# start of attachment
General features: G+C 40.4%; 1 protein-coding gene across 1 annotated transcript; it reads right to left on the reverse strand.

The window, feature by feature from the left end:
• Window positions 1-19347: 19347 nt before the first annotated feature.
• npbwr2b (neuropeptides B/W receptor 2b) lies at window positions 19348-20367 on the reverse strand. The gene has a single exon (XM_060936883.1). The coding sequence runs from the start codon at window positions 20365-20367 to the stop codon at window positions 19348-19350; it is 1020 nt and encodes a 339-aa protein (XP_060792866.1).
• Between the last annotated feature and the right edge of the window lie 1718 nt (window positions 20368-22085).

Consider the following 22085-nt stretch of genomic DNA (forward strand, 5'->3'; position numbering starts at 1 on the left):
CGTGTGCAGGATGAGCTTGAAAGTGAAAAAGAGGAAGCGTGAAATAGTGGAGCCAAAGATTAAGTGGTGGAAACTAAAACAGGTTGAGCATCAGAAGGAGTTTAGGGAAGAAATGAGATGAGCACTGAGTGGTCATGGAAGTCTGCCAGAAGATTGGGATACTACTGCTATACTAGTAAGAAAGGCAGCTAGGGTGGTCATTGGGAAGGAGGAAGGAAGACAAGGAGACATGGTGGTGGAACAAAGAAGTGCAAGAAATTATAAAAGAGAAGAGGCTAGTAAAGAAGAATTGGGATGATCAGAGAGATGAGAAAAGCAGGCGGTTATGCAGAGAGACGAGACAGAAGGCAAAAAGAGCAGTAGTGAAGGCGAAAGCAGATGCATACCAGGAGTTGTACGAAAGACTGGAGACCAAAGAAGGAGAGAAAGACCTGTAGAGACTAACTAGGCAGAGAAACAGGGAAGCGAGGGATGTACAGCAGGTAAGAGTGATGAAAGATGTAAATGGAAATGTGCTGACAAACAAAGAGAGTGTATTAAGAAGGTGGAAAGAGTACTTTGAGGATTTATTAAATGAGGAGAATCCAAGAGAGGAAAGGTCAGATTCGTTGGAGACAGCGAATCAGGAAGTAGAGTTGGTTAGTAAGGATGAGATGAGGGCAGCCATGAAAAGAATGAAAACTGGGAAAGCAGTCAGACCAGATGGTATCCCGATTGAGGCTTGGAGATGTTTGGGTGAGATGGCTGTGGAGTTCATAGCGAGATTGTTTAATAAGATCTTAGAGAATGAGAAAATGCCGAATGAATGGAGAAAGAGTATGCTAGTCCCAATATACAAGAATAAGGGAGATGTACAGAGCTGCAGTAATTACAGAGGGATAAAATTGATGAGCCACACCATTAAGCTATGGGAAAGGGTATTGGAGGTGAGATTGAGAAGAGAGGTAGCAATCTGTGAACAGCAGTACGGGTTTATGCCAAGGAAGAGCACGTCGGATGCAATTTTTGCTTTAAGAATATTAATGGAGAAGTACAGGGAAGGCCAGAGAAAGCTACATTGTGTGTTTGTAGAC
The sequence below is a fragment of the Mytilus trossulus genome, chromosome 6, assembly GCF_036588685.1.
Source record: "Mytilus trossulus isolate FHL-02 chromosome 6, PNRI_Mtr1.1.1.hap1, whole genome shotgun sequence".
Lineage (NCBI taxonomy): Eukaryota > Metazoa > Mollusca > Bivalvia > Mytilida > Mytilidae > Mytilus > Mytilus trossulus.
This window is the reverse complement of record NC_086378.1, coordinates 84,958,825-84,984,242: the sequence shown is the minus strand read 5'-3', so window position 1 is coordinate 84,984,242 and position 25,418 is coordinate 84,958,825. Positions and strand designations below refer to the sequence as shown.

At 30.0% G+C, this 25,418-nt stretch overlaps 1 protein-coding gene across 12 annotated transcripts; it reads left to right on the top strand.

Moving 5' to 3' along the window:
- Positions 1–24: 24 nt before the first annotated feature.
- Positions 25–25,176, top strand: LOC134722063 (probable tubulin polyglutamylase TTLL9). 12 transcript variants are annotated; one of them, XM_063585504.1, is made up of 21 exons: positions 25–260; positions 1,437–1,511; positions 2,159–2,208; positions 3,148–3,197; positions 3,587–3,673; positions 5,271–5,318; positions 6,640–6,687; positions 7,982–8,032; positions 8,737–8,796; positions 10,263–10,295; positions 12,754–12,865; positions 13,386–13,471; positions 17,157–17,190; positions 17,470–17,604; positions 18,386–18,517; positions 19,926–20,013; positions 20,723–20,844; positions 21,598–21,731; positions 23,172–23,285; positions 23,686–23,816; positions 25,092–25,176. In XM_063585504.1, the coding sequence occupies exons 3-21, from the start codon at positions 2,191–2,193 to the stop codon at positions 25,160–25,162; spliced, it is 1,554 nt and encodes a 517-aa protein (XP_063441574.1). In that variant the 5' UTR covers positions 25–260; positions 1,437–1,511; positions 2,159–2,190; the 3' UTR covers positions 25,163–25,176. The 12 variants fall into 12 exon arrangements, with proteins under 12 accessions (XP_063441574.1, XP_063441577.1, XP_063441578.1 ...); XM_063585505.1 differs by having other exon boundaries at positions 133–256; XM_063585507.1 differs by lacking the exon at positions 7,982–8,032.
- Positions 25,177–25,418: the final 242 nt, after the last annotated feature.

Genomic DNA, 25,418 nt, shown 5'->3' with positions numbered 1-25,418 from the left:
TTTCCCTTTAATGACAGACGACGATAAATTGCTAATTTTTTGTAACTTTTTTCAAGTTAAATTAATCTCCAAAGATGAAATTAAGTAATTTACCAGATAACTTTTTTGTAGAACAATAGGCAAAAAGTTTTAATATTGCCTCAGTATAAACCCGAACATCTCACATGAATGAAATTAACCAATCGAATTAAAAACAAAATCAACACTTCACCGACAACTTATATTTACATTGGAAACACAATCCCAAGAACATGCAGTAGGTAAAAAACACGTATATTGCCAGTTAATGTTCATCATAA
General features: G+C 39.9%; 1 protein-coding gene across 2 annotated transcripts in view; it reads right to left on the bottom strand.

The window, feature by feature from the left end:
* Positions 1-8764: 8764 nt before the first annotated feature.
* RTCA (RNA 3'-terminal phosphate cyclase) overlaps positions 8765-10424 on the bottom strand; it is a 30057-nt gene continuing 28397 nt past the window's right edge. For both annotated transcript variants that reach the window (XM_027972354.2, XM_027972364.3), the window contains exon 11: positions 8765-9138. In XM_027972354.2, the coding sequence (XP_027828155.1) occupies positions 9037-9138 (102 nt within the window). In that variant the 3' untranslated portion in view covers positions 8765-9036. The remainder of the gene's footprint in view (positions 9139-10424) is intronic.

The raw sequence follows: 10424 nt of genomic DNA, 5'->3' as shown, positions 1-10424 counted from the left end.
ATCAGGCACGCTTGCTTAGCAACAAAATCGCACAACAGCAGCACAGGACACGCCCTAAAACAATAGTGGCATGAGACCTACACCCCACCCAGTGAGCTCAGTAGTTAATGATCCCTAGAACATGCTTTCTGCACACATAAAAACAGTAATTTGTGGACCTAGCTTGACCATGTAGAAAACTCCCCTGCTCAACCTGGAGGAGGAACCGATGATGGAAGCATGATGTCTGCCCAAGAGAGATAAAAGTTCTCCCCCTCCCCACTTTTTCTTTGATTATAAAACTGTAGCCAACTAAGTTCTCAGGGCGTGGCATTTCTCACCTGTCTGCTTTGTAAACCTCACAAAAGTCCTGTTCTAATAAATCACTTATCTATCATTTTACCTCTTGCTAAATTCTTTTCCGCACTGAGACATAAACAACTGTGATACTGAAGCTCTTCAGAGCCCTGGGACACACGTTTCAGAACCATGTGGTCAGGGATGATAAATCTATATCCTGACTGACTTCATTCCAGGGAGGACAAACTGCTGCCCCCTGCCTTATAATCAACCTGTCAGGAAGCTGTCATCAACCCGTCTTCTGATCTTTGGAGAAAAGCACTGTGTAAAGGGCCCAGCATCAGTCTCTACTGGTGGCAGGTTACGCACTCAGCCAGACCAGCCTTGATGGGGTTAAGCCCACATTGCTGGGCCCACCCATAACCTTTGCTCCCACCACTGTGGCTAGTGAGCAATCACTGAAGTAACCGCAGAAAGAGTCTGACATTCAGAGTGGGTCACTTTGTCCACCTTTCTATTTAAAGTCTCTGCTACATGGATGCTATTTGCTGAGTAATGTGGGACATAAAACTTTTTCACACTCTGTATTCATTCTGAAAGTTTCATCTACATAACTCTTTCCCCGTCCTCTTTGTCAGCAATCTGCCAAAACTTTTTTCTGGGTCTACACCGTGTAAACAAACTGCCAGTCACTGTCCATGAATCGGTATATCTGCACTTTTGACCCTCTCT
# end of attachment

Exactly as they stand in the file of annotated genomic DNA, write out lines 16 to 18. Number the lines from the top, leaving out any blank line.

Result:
- Positions 25,177–25,418: the final 242 nt, after the last annotated feature.

Genomic DNA, 25,418 nt, shown 5'->3' with positions numbered 1-25,418 from the left:
TTTCCCTTTAATGACAGACGACGATAAATTGCTAATTTTTTGTAACTTTTTTCAAGTTAAATTAATCTCCAAAGATGAAATTAAGTAATTTACCAGATAACTTTTTTGTAGAACAATAGGCAAAAAGTTTTAATATTGCCTCAGTATAAACCCGAACATCTCACATGAATGAAATTAACCAATCGAATTAAAAACAAAATCAACACTTCACCGACAACTTATATTTACATTGGAAACACAATCCCAAGAACATGCAGTAGGTAAAAAACACGTATATTGCCAGTTAATGTTCATCATAA